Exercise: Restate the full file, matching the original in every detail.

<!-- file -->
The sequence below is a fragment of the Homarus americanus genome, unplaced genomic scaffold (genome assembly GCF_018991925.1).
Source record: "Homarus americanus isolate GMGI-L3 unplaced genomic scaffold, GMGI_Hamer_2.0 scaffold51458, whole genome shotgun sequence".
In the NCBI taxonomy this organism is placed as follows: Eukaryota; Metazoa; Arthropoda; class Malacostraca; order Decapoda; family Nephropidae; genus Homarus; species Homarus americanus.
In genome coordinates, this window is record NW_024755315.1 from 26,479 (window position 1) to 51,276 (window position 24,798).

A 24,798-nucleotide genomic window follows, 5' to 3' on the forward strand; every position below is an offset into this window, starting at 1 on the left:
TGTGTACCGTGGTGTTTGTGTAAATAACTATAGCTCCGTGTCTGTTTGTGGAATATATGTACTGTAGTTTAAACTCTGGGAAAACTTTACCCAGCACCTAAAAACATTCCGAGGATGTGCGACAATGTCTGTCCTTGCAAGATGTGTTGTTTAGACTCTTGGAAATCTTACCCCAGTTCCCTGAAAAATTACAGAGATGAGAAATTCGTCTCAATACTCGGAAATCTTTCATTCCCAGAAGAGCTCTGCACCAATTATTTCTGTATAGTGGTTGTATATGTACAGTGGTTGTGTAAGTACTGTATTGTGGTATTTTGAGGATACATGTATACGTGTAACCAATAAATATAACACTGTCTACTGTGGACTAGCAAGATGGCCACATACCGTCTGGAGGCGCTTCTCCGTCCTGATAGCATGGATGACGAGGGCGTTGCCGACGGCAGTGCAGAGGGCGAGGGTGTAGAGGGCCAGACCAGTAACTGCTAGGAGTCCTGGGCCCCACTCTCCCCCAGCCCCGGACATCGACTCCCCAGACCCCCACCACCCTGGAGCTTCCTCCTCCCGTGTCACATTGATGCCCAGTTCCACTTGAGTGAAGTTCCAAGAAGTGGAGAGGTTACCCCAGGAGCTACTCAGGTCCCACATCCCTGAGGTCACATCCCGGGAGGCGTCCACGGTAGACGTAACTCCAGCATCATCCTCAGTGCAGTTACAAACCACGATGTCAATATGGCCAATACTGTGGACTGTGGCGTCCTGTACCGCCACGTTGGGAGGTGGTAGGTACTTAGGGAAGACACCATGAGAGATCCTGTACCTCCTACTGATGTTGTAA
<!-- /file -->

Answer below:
The sequence below is a fragment of the Homarus americanus genome, unplaced genomic scaffold (genome assembly GCF_018991925.1).
Source record: "Homarus americanus isolate GMGI-L3 unplaced genomic scaffold, GMGI_Hamer_2.0 scaffold51458, whole genome shotgun sequence".
In the NCBI taxonomy this organism is placed as follows: Eukaryota; Metazoa; Arthropoda; class Malacostraca; order Decapoda; family Nephropidae; genus Homarus; species Homarus americanus.
In genome coordinates, this window is record NW_024755315.1 from 26,479 (window position 1) to 51,276 (window position 24,798).

A 24,798-nucleotide genomic window follows, 5' to 3' on the forward strand; every position below is an offset into this window, starting at 1 on the left:
TGTGTACCGTGGTGTTTGTGTAAATAACTATAGCTCCGTGTCTGTTTGTGGAATATATGTACTGTAGTTTAAACTCTGGGAAAACTTTACCCAGCACCTAAAAACATTCCGAGGATGTGCGACAATGTCTGTCCTTGCAAGATGTGTTGTTTAGACTCTTGGAAATCTTACCCCAGTTCCCTGAAAAATTACAGAGATGAGAAATTCGTCTCAATACTCGGAAATCTTTCATTCCCAGAAGAGCTCTGCACCAATTATTTCTGTATAGTGGTTGTATATGTACAGTGGTTGTGTAAGTACTGTATTGTGGTATTTTGAGGATACATGTATACGTGTAACCAATAAATATAACACTGTCTACTGTGGACTAGCAAGATGGCCACATACCGTCTGGAGGCGCTTCTCCGTCCTGATAGCATGGATGACGAGGGCGTTGCCGACGGCAGTGCAGAGGGCGAGGGTGTAGAGGGCCAGACCAGTAACTGCTAGGAGTCCTGGGCCCCACTCTCCCCCAGCCCCGGACATCGACTCCCCAGACCCCCACCACCCTGGAGCTTCCTCCTCCCGTGTCACATTGATGCCCAGTTCCACTTGAGTGAAGTTCCAAGAAGTGGAGAGGTTACCCCAGGAGCTACTCAGGTCCCACATCCCTGAGGTCACATCCCGGGAGGCGTCCACGGTAGACGTAACTCCAGCATCATCCTCAGTGCAGTTACAAACCACGATGTCAATATGGCCAATACTGTGGACTGTGGCGTCCTGTACCGCCACGTTGGGAGGTGGTAGGTACTTAGGGAAGACACCATGAGAGATCCTGTACCTCCTACTGATGTTGTAA